Liberalisation of an economy is considered a key component of NEP. Before the New Economic Policy of 1991, the private sector was in control of the government. Because of this, the domestic industries were not allowed to take any decisions regarding the industry’s work without the government’s interference. This resulted in a fall in professionalism and inefficiency of work within the industry. With the introduction of the liberalisation policy, this sector gained the freedom of decision-making without any interference from the government.

The government also decided to abolish the licensing system. Before 1991, a business needed to get a license from the government to start any industrial activity. This resulted in a delay in getting a license, as there was a long queue of people before the window of the government department, seeking authorisation to get a license. This also resulted in corruption as the officers started taking bribes to make the process faster. To end this, the government abolished the licensing system and permitted individuals to start their industrial activities without any permission (however permission is still required in industries, such as medicine, defense equipment, etc.).

Under the Liberalisation Policy, the government of India introduced various economic reforms. These reforms are:

  • Industrial Sector Reforms: This reform included policies like Reduction in Industrial Licensing, Decrease in the Role of the Public Sector, De-reservation under Small-Scale Industries, and the Monopolies and Restrictive Trade Practices (MRTP) Act.
  • Financial Sector Reforms: This reform included policies like Change in the Role of RBI, Origin of Private Banks, Increase in limit of Foreign Investment, and Ease in the Expansion Process.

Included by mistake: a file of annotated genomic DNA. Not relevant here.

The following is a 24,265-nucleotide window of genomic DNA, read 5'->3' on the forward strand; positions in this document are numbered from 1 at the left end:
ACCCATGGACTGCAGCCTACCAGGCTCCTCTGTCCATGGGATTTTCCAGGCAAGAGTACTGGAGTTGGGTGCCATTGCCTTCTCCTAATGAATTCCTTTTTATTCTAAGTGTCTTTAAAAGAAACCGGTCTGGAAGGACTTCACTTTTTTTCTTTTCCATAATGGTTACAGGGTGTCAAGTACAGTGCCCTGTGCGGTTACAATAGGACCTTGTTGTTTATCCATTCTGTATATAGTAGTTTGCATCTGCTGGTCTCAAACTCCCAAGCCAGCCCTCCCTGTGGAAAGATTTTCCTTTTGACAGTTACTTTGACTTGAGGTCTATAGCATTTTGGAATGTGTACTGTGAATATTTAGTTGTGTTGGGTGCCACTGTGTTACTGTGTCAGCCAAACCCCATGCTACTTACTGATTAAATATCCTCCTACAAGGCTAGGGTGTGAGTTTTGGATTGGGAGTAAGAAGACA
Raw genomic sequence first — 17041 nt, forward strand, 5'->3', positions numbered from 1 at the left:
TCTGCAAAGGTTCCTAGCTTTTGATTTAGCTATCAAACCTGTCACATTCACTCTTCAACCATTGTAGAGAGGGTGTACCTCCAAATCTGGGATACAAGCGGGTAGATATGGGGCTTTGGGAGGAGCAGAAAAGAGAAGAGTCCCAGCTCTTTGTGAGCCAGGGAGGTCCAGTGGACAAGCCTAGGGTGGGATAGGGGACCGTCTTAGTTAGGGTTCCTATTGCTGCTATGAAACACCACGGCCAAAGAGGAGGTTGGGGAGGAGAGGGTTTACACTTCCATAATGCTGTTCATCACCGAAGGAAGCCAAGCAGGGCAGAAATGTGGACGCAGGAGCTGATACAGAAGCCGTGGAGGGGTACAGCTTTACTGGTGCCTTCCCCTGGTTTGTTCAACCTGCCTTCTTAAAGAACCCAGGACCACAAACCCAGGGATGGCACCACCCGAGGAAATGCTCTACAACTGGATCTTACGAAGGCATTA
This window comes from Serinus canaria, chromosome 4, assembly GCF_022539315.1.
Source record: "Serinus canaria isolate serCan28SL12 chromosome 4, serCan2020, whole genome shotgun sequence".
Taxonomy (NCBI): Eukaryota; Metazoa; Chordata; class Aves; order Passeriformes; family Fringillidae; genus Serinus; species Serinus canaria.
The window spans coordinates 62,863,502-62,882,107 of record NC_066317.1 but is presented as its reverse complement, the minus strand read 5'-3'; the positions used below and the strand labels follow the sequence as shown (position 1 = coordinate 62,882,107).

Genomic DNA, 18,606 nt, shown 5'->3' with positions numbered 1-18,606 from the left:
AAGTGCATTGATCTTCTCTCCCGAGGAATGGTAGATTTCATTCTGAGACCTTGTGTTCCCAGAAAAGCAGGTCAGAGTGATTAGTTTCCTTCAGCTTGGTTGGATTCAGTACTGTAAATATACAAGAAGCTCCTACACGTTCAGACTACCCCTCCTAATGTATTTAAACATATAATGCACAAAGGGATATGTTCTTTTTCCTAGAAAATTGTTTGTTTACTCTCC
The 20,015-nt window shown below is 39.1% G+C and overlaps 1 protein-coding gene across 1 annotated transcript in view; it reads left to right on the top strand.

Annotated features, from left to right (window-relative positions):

• Tax Reforms: There are generally two types of taxes, Direct and Indirect Taxes. This reform included policies like the Rationalisation of Direct Taxes, Reform in Indirect Taxes, and Simplification of Process.
  • Foreign Exchange Reforms: This reform included policies like the Devaluation of Rupee and Market Determination of Exchange Rate.
  • Trade and Investment Policy Reforms: This reform included policies like the Removal of Quantitative Restrictions on Import and Export, Removal of Export Duties, Restriction in Import Duties, and Relaxation in Import Licensing System. 


Privatisation refers to the partial or full ownership and operation of public sector enterprises by the private sector. It implies the withdrawal of government ownership from the public sector. It can be done in two ways:

  1. Outright sale of part of the equity of Public Sector Undertakings (PSUs) to private entrepreneurs (also known as Disinvestment), or
  2. Withdrawal of ownership and management of the public sector companies from the government to the private sector.